Termination of parental rights does not automatically end a parent’s obligation to pay for child support. Even if the child is in custody of the state of Texas or another individual, the biological parent can still be ordered to pay child support to the state or the other individual in custody. Violating a termination of rights agreement can be enforceable by law if it leads to issues between the birth parent and the individual in custody of the child.
Involuntary Termination of Parental Rights
There are cases in which the state may choose to end the parent-child relationship automatically without the voluntary consent of the parent. The court will take into account any of the following:
- Any parent history of domestic violence (a case involving domestic violence can lead to the initiation of a protection order)
- The parent’s ability to care for the child both physically and emotionally;
- The parent’s own mental, emotional, or physical health that impacts his or her ability to care for the child;
- Any record of termination of parental rights involving other children;
- Any parent history of substance abuse or addictions during pregnancy and post-partum;
- The parent’s criminal record;
- Any parent history of voluntary abandonment;
- Any parent history of voluntary abandonment of the mother of the child with knowledge of the pregnancy during pregnancy and post-partum or failure to provide support to the mother during the pregnancy and child post-partum;
- The best interest of the child;
- The parent has provided drugs for the child;
- The parent declined immunizations for the child; or
- The father of the child does not register himself as a parent with the paternity registry within a specific time frame.
Tex. Family Code § 161.07(b) states, “If a parent of the child has not been personally served in a suit in which the Department of Family and Protective Services seeks termination, the department must make a diligent effort to locate that parent.”
If a former stepparent is looking to adopt the child, he or she can do so without the birth parent’s consent to termination of parental rights if one parent’s parental rights have already been terminated and the stepparent meets the conservatorship requirements. An attorney that is familiar with family law is necessary when termination of parental rights case is contested or will most likely be challenged by the opposite party in the case.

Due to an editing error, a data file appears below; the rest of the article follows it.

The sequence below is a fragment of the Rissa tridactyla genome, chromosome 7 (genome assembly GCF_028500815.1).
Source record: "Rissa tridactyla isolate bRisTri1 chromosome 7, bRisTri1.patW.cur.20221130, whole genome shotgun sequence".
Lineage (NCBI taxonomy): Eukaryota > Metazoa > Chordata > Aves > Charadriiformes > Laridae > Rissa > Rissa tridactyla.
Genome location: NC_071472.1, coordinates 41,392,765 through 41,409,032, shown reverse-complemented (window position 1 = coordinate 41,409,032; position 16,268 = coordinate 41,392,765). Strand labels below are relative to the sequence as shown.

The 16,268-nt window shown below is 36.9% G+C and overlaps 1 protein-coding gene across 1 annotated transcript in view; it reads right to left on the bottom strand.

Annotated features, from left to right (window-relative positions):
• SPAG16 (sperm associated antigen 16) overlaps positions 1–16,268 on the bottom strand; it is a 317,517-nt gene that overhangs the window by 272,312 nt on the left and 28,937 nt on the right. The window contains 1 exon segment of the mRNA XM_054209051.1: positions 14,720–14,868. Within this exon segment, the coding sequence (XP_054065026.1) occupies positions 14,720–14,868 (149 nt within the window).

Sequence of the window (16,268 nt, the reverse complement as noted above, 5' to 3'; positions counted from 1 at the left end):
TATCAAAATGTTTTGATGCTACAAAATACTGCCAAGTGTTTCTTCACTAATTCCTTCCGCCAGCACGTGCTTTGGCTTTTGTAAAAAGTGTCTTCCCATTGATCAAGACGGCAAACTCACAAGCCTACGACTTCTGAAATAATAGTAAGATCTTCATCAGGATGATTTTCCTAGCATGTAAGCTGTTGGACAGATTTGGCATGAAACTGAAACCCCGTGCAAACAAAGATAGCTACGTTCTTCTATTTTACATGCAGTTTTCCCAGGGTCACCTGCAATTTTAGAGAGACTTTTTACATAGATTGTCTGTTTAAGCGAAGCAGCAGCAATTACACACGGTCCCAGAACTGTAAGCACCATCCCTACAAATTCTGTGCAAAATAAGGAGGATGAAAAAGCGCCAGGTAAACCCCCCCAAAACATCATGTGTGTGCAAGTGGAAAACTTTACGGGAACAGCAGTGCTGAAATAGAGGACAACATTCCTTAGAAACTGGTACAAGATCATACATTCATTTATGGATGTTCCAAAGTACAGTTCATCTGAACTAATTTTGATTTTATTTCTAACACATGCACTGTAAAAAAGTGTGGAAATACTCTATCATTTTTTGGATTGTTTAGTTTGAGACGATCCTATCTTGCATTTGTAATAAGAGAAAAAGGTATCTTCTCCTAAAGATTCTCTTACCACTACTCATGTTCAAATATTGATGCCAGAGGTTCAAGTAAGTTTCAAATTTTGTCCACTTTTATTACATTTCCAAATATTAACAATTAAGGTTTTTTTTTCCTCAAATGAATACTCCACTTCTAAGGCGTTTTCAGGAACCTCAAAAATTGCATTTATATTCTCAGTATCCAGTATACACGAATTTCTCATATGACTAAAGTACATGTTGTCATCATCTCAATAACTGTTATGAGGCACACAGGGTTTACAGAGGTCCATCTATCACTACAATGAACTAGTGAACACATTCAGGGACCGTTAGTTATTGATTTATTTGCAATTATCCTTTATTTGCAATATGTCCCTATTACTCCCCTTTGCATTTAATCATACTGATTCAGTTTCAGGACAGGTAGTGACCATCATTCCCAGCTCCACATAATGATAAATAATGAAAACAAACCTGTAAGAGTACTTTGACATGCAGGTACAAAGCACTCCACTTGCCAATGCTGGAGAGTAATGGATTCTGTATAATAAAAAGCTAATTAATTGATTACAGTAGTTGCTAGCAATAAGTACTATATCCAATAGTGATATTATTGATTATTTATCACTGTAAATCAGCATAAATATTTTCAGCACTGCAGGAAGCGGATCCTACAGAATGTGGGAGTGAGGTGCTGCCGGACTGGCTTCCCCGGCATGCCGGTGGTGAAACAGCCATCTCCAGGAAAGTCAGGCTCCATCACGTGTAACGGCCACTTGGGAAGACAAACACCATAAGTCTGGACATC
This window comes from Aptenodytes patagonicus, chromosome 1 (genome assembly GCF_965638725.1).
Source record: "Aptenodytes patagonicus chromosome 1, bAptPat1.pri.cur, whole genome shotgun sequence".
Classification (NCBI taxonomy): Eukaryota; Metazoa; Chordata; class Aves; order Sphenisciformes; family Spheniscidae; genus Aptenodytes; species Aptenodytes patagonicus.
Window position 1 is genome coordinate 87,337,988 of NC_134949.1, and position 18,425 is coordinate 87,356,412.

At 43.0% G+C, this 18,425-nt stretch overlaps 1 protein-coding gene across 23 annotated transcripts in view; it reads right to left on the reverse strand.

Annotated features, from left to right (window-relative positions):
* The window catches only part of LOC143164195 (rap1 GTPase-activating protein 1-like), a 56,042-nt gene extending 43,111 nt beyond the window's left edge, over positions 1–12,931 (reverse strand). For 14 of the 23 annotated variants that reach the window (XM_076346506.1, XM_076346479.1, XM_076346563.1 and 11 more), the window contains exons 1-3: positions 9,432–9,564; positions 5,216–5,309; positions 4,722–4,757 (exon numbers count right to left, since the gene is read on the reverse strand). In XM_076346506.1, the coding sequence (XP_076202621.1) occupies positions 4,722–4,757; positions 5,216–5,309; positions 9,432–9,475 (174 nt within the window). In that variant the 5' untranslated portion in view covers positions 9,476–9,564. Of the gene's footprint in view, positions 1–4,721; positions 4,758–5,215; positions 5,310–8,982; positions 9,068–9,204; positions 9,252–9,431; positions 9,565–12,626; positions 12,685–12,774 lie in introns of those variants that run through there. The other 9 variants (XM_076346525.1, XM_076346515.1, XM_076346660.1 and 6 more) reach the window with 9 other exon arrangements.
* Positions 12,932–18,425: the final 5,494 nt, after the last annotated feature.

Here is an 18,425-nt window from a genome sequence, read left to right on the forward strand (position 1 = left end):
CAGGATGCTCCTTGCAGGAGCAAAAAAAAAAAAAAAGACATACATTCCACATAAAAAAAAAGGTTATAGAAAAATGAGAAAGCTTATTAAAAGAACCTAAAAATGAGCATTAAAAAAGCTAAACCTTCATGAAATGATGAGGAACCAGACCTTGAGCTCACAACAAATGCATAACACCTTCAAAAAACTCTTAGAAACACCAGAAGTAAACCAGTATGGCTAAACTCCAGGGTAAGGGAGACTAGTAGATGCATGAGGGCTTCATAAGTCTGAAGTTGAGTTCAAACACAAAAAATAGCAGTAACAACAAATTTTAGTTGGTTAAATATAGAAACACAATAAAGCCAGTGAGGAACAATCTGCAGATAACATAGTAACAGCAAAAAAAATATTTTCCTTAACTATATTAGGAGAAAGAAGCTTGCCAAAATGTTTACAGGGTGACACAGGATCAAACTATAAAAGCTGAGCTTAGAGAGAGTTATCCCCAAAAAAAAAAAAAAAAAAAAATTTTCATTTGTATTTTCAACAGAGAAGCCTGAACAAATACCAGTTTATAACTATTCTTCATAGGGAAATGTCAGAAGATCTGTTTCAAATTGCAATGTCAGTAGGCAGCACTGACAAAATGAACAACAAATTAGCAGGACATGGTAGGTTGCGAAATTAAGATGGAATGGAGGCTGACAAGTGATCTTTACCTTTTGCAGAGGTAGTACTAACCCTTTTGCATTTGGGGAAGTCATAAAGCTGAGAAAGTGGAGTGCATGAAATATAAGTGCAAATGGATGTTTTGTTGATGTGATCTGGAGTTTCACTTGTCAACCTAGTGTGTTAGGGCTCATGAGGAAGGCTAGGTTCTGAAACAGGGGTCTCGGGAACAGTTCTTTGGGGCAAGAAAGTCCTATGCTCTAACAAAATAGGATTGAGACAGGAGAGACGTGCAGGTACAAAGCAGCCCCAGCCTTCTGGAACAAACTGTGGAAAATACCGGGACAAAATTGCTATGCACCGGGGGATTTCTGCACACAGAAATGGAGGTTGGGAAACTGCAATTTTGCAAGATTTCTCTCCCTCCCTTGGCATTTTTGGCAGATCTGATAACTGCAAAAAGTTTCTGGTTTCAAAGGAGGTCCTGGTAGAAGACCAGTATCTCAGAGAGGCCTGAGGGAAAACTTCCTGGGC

Child Protective Services (CPS) | Termination of Parental Rights – The Child Protective Services (CPS) handbook dedicates to providing detailed information involving family cases that require a child. The CPS handbook explains termination of parental rights in simpler terms, according to the Texas legislature.
Fathers4EqualRights | Q&A – The Fathers4EqualRights page responds to lingering questions about the father’s role in different family law cases in Texas. The page answers questions that fathers may have regarding their termination of parental rights cases.
Attorney for Termination of Parental Rights in Cameron County, Texas
Whether you’re the father, mother, or legal guardian of the child contesting termination of parental rights, you’ll need legal representation you can trust. Termination of parental rights cases are complicated because they can turn people against each other if they don’t agree on the child’s best interests. You will need an attorney for termination of parental rights who can represent what you believe is best for the child.
Here at The Gracia Law Firm, P.C. , we understand that termination of parental rights cases are difficult to maneuver if you’re not familiar with Texas laws or if you do not know how to advocate for yourself inside a court. Consulting with one of our attorneys can give you a better understanding about your position in the case, and how to best achieve your most favorable outcome.
The Gracia Law Firm, P.C. works with residents of Brownsville, and clients living in Willacy County, Hidalgo County, and Cameron County. Call us at 956-504-2211 for a free, confidential consultation.